Monday, 9 January 2012

A Samuel Group

One of the current initiatives of the National Office of Vocation under the able leadership of Fr Christopher Jamison is roll out discernment groups across the country. There are different types on offer. Compass groups, for example, (of which I think there are two at the moment) are specifically aimed at those who are contemplating religious life. Here in Leeds we started a Samuel Group in September. These groups, which follow a template created by Cardinal Martini in Milan in the 1980s, are aimed at all young men and women who wish to discover their vocation within the Church.

Our group is, we might say, struggling but vital. The number of attendees at the first two meetings was, respectively, one and two. The third meeting was due to take place yesterday afternoon but then I heard that the only two people I knew were attending both had essay crises. I was resigned to pastoral failure - a familiar experience for every diocesan priest in the country - but then there were two knocks on the door and in walked two serious-minded, young Catholic women, Trish and Sarah, who wanted to go deeper in their faith. We had an inspiring afternoon reflecting prayerfully on the call of Samuel in the First Book of Samuel and then said Vespers together. Moreover, some of the students in the Chaplaincy here at Leeds Trinity saw what we were about and by the end I intuited that they wanted to be in this gang too. I love my job. Here are Trish and Sarah in front of our crib just before it was dismantled.

Sunday, 8 January 2012

Following the star

I was received very graciously by Fr Richard Carter and his parishioners at St Joseph's, Pudsey today and yesterday evening. I was preaching on vocation to the priesthood. I go around just about every parish in the diocese preaching on this theme as part of an ongoing programme. Today's Epiphany readings were very helpful: all practising young Catholics know what it is to search for God as the wise men searched the sky. I suggested Christian vocation means being prepared to leave everything and being desirous of only one thing: finding Christ. It occurred to me afterwards - all my best thoughts happen after the event - that the truly radical thing is to be a wholehearted Christian. Charity, self-sacrifice, discipline of life, prayerfulness: these are expected of us all. The priest's job is simply to help the community of the faithful to become that powerful sign which will draw the peoples to Christ. St Joseph's is a very well organised parish. Before Mass, all the altar servers, readers and extraordinary minsiters of holy communion gather in the sacristy and the members of each group in turn read out a prayer that they may fulfil their specific roles well and that their service may have an effect on their lives. I have never come across this before: I found it profoundly encouraging. Here we all are before one of the Masses.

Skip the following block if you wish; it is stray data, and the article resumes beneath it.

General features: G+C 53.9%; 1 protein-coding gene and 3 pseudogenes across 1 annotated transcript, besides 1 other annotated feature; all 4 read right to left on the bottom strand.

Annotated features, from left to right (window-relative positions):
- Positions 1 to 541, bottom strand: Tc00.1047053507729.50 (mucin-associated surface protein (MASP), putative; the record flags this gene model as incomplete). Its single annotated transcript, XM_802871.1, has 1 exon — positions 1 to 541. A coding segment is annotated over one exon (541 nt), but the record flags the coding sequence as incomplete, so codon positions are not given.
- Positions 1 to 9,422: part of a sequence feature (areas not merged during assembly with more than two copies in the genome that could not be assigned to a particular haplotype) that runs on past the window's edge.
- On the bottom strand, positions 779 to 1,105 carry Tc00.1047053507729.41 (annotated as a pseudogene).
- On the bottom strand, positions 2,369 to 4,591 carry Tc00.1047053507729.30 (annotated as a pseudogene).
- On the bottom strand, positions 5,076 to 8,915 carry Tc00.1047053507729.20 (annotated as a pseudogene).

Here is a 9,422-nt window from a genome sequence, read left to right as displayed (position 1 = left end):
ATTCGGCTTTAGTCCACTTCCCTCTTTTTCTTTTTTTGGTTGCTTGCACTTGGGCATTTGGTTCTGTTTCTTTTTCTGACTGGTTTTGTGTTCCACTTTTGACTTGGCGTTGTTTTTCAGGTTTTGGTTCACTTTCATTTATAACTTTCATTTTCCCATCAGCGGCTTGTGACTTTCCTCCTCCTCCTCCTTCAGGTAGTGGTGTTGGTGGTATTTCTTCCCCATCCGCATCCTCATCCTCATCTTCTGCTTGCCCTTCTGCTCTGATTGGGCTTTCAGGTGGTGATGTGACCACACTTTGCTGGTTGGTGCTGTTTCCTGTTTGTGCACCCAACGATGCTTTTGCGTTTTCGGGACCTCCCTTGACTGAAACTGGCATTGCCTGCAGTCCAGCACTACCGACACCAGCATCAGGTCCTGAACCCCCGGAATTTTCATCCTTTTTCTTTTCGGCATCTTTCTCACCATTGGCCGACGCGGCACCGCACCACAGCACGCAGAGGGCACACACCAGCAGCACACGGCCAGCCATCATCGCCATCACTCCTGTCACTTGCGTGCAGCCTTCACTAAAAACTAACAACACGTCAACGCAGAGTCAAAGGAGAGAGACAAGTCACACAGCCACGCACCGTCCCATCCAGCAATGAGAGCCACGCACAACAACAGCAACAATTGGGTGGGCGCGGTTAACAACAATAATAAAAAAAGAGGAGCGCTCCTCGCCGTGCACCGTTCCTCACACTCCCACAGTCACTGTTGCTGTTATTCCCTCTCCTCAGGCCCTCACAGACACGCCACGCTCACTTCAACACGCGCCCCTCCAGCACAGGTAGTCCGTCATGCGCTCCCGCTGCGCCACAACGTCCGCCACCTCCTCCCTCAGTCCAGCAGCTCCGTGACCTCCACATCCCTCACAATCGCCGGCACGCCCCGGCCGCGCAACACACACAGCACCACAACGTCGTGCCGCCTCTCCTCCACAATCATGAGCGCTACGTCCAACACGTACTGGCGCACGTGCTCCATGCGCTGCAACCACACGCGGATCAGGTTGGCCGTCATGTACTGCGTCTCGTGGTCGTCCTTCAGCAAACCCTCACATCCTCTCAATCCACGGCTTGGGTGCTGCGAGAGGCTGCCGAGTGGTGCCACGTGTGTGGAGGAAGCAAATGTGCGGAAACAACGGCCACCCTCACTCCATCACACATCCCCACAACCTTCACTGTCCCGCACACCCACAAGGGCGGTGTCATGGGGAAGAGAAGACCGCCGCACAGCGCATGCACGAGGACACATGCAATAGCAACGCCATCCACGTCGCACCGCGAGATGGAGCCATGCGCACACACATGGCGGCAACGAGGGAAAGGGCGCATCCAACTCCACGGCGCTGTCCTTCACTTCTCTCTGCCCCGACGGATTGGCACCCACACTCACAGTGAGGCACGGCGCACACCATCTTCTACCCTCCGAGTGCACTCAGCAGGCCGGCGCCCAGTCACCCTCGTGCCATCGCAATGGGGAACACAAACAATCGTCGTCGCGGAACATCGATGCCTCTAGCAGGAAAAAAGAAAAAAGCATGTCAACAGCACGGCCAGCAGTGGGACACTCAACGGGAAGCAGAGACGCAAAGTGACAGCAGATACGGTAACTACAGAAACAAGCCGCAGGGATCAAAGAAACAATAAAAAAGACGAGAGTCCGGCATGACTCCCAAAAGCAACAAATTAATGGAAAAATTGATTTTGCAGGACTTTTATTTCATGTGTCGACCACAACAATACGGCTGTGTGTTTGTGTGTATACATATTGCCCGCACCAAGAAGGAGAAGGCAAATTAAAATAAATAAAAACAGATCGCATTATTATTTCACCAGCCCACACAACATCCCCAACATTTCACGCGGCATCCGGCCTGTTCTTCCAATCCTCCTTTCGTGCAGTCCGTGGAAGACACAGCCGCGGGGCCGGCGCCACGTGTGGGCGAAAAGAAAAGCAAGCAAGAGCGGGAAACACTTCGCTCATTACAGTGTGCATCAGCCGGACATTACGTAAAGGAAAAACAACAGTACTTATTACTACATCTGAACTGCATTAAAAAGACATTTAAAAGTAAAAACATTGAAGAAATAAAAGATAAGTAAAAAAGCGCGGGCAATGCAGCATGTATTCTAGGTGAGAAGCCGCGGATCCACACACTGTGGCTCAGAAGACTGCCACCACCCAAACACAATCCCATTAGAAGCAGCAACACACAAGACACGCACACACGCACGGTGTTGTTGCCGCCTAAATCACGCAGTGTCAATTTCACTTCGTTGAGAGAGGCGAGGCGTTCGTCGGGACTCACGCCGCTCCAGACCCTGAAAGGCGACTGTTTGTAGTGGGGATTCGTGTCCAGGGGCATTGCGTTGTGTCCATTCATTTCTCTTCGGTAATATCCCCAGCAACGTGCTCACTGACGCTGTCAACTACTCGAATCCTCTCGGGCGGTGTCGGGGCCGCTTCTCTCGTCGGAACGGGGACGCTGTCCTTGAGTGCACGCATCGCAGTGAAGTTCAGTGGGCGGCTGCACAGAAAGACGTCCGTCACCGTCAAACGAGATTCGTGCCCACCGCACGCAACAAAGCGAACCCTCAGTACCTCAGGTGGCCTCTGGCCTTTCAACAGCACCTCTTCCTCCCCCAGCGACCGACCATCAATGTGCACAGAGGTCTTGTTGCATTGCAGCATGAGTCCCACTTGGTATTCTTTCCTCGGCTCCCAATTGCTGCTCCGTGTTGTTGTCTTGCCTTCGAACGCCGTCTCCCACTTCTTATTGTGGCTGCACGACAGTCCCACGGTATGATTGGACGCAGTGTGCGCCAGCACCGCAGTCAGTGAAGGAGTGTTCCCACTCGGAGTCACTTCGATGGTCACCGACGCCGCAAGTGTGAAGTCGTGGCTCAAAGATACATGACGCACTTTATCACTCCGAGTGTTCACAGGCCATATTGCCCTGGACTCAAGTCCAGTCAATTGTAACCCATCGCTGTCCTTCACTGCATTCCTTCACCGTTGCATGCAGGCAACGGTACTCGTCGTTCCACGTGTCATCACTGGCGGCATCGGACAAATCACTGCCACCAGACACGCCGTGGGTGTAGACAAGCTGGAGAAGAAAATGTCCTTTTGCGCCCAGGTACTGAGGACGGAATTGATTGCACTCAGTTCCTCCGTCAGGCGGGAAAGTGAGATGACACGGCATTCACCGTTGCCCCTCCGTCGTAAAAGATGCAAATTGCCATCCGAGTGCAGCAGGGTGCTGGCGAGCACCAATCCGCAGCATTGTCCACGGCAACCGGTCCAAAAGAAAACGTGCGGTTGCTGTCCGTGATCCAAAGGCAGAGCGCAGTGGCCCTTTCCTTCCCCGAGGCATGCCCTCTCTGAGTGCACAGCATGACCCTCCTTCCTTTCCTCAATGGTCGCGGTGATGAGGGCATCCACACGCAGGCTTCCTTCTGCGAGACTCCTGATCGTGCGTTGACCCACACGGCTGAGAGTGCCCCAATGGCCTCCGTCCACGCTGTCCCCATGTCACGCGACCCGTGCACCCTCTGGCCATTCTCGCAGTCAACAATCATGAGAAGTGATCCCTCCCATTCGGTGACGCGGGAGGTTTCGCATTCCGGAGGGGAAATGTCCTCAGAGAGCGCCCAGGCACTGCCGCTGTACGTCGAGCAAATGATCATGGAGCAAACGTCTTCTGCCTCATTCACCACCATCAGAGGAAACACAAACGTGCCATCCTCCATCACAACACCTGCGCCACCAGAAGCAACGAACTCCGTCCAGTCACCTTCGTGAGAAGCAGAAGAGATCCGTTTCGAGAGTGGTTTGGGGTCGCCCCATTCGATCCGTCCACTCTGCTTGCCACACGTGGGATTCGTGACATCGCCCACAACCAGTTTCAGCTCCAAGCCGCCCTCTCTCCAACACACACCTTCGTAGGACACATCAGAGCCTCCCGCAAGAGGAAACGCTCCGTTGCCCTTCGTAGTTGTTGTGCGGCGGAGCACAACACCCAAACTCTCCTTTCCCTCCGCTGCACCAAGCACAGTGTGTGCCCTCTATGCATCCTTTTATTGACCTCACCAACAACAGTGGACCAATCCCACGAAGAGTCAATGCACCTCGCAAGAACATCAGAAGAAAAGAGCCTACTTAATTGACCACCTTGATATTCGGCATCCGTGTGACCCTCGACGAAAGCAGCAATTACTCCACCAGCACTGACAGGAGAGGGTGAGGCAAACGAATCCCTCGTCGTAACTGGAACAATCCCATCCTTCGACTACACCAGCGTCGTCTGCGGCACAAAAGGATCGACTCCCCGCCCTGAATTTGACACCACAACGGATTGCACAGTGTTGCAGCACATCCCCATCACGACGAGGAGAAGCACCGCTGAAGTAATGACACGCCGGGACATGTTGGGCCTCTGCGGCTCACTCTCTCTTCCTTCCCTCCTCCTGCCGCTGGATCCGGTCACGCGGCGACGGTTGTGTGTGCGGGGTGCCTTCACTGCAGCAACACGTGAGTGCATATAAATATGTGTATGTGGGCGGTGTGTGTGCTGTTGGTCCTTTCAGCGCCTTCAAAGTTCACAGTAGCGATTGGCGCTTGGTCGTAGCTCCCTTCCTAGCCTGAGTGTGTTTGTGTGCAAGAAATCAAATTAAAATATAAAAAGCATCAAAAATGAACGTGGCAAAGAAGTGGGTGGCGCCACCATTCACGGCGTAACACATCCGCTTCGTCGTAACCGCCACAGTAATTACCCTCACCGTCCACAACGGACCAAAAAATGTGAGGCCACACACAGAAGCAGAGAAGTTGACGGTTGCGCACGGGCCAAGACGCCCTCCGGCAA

Friday, 6 January 2012

Inspiring catechesis

We had a great evening yesterday. It was our monthly discernment group for men who are considering the priesthood. After the usual Holy Hour, during which a good number of the lads went to confession, and which finished with Vespers, Fr Michael Hall, one of our diocesan priests, gave a masterly half-hour presentation on Gaudium et Spes, the Vatican II Constitution on the Church in the Modern World. He set it in its historical context and related how the initial euphoria with which it had been greeted had led to deep disillusionment. We have now reached a third stage, he said, when each of us is charged with the responsibility of really integrating into our own lives the document’s insights into such matters as marriage, politics and economic and social life. It was a great catechetical event – Fr Michael made Church teaching appear vital, exciting and personally challenging. The only complaint from the six young men present was that he finished too soon! The talk is one of nine we’ve organised to prepare for the Council’s 50th anniversary celebrations later this year. It was smashing to have Fr Massie, my counterpart in Middlesbrough Diocese, with us too. The picture shows Fr Hall with two of Leeds’ finest, just before we all went out for a bite to eat.